In the context of what we know and what we don’t know, such a mandate vastly over-reaches what the science says and doesn’t say. However, it is important for clinicians to understand that in most respects the article is a good compilation of the relevant literature. But, such a firm clinical mandate ought not be made in a context of incomplete and conflicting data, especially absent any sort of balanced consideration of costs versus benefits of the clinical options. There are numerous studies that suggest highly plausible associations between periodontitis and adverse cardiovascular effects. Other studies fail to support such links. And, as the AHA Statement accurately recounts, there are no studies that prove a causative or aggravating link between periodontitis and cardiovascular disease.
However, a paucity of high-quality evidence for a link does not mean that there is no link. Indeed a link may be weak, or it may only be important in some patients and not others, thus making it harder to detect. Ambiguous results from systematic reviews typically indicate that better science is needed—a point made in the AHA paper itself.
With regard to cost/benefit analyses, there are always costs incurred by patients and practitioners regarding the choice of an intervention or non-intervention. For example, an intervention costs time, money, etc. A non-intervention can incur costs too, such as the worsening of a health problem. Comparing such costs needs to be part of any patient-oriented decision-making process—even, maybe especially, in situations where there are incomplete data.
To explain this further, let’s look at the article’s abstract. The authors wrote in the abstract: “Patients and providers are increasingly presented with claims that periodontitis treatment strategies offer ASVD protection; these claims are often endorsed by professional and industrial stakeholders.” This suggests that the authors decry the costs associated with advising patients of a link that they seem to believe does not exist. Unfortunately, there is no parallel discussion anywhere in the article regarding the costs likely to be incurred by patients if they are not advised of the link should the link turn out to be real. As I already mentioned, promulgating legitimate clinical recommendations go hand-in-hand with some sort of formal or informal cost-benefit comparisons. Furthermore, a clinical mandate, such as is made by the AHA Scientific Statement, requires a truly compelling cost-benefit argument. This paper does not provide it.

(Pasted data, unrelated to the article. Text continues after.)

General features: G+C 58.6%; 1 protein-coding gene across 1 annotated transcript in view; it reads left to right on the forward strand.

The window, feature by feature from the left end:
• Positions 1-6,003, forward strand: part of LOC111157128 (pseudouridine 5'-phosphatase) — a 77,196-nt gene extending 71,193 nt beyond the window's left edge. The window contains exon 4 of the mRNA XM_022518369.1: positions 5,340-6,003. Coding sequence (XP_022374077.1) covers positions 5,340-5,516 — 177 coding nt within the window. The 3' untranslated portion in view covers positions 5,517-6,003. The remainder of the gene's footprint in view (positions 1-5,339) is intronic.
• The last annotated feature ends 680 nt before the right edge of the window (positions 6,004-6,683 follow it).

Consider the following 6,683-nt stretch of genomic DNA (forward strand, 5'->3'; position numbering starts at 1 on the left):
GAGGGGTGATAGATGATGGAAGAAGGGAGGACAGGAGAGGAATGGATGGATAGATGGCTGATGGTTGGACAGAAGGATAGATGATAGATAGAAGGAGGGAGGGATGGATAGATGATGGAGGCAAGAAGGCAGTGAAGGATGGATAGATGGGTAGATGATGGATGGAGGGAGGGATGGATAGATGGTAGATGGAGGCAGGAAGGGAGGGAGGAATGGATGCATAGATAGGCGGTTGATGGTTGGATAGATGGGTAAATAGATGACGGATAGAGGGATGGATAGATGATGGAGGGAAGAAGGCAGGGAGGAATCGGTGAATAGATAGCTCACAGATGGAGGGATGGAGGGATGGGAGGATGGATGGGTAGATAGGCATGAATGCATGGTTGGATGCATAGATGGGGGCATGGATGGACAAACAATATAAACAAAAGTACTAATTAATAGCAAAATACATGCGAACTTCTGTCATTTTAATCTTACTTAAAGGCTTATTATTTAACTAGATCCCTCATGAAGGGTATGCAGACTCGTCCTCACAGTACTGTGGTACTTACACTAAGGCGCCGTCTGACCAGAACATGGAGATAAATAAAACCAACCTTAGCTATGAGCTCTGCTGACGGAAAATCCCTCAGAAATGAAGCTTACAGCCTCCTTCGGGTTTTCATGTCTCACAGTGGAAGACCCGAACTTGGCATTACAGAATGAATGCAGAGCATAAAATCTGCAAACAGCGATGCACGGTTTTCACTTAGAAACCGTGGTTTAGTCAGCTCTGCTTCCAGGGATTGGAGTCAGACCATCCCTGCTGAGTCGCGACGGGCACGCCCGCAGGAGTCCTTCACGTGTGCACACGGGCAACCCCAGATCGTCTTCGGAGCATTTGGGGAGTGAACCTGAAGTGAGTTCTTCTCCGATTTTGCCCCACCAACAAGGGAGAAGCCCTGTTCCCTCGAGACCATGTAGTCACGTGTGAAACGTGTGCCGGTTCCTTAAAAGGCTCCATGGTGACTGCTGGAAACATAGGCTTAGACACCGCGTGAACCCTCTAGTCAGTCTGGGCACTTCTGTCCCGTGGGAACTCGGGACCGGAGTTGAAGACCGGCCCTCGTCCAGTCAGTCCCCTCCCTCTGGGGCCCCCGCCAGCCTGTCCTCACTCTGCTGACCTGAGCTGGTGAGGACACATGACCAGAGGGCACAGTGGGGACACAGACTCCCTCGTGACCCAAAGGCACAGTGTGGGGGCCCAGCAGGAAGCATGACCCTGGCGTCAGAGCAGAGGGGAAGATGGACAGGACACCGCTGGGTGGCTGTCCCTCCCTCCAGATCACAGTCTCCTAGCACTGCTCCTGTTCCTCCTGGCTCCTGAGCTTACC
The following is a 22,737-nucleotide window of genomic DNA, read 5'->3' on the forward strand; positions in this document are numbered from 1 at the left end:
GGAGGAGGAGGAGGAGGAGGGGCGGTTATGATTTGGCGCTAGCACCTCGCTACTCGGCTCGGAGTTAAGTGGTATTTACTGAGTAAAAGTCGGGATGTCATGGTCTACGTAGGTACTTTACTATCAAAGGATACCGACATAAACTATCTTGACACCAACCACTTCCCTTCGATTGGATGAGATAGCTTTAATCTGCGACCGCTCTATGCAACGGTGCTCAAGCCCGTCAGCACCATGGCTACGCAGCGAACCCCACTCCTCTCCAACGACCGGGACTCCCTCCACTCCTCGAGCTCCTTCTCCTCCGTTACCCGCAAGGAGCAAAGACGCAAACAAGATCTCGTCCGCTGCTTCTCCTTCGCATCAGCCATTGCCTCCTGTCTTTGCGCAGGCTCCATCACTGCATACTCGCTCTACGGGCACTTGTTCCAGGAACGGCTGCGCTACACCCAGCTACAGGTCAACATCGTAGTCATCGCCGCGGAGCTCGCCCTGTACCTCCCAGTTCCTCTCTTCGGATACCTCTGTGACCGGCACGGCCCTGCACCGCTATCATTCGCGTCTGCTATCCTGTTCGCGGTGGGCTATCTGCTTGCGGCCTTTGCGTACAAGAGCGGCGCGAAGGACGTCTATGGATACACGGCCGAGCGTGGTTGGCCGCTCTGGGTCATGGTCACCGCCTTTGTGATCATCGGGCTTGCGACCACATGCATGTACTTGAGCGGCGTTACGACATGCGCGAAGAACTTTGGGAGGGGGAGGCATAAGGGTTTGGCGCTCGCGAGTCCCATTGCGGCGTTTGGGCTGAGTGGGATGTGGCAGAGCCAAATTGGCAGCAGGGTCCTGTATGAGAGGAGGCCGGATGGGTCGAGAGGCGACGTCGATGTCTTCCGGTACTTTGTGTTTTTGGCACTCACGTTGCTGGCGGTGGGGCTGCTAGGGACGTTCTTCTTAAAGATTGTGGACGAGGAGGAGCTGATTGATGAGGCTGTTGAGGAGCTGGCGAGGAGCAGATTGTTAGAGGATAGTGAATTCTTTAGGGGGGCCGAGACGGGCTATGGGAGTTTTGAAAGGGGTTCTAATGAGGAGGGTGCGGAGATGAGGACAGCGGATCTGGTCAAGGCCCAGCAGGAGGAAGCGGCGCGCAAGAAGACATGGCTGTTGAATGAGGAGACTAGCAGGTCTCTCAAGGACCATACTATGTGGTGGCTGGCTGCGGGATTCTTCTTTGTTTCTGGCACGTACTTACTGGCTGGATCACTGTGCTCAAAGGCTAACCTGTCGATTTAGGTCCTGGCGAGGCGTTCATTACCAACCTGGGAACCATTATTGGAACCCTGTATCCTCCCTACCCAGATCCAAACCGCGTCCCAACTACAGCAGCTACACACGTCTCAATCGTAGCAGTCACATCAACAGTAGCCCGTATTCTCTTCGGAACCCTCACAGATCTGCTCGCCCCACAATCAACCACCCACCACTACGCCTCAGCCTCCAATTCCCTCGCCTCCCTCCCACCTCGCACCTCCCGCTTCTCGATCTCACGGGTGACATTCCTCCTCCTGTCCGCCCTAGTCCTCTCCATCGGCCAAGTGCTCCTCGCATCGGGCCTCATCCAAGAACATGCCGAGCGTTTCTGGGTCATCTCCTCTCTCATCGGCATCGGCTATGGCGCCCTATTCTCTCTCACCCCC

What should clinicians do in response?
Putting patients’ interests above all others, with regard to this or any particular perio-systemic link, I recommend advising patients of what we know and don’t know. In the context of my own opinions about costs versus benefits, I have no problem recommending to a patient that, for example, better oral hygiene and better periodontal health may have small beneficial systemic effects, including with regard to cardiovascular disease. My recommendations reflect what responsible dental professionals, reputable dental organizations, and almost every company in the dental industry have been doing all along. However, shameless promotional efforts along the lines of “floss or die” or “let’s save a life today” are hucksterism, pure and simple. Responsible dental professionals should turn their backs on such carnival acts.
About the Author
Michael P. Rethman, DDS, MS
Periodontist; Adjunct Faculty Member at the University of Maryland and The Ohio State University; former Director of the US Army Institute of Dental Research; Past-President of the American Academy of Periodontology. He recently served 3 years as Chair of the American Dental Association’s Council on Scientific Affairs.